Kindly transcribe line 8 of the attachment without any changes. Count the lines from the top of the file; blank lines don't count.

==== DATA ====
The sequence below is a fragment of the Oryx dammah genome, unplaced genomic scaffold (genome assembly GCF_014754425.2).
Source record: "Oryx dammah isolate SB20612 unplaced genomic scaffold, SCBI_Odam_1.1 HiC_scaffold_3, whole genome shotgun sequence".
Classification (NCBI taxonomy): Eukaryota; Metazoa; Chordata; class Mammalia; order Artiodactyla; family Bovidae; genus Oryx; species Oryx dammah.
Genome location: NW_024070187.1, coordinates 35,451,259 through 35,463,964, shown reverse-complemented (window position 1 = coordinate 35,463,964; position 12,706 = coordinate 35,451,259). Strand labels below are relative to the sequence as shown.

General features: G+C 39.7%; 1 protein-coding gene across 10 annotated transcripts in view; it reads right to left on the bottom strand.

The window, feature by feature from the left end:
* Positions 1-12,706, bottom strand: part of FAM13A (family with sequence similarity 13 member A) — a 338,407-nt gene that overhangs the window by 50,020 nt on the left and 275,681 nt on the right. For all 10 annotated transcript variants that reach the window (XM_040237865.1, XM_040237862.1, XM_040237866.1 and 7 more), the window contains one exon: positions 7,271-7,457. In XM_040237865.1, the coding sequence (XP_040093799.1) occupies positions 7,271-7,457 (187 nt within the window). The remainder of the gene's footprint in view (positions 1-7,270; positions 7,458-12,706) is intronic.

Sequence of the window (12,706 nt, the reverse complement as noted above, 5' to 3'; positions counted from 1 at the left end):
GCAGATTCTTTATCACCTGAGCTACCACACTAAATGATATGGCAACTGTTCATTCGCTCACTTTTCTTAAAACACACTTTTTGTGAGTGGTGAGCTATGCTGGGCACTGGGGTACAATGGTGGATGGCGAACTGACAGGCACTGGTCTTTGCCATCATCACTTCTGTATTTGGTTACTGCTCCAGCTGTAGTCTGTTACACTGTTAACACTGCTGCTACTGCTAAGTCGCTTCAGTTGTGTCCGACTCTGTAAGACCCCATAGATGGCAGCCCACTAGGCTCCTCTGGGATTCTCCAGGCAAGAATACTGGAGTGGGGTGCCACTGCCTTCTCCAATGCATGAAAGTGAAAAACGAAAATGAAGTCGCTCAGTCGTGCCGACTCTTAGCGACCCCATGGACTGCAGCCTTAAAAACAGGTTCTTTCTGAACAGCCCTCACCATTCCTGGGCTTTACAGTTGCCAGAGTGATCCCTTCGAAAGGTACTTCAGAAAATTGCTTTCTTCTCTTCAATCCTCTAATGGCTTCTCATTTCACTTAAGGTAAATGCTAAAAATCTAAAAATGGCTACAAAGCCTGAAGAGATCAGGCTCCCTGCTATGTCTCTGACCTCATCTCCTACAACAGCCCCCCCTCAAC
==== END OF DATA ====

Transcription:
Sequence of the window (12,706 nt, the reverse complement as noted above, 5' to 3'; positions counted from 1 at the left end):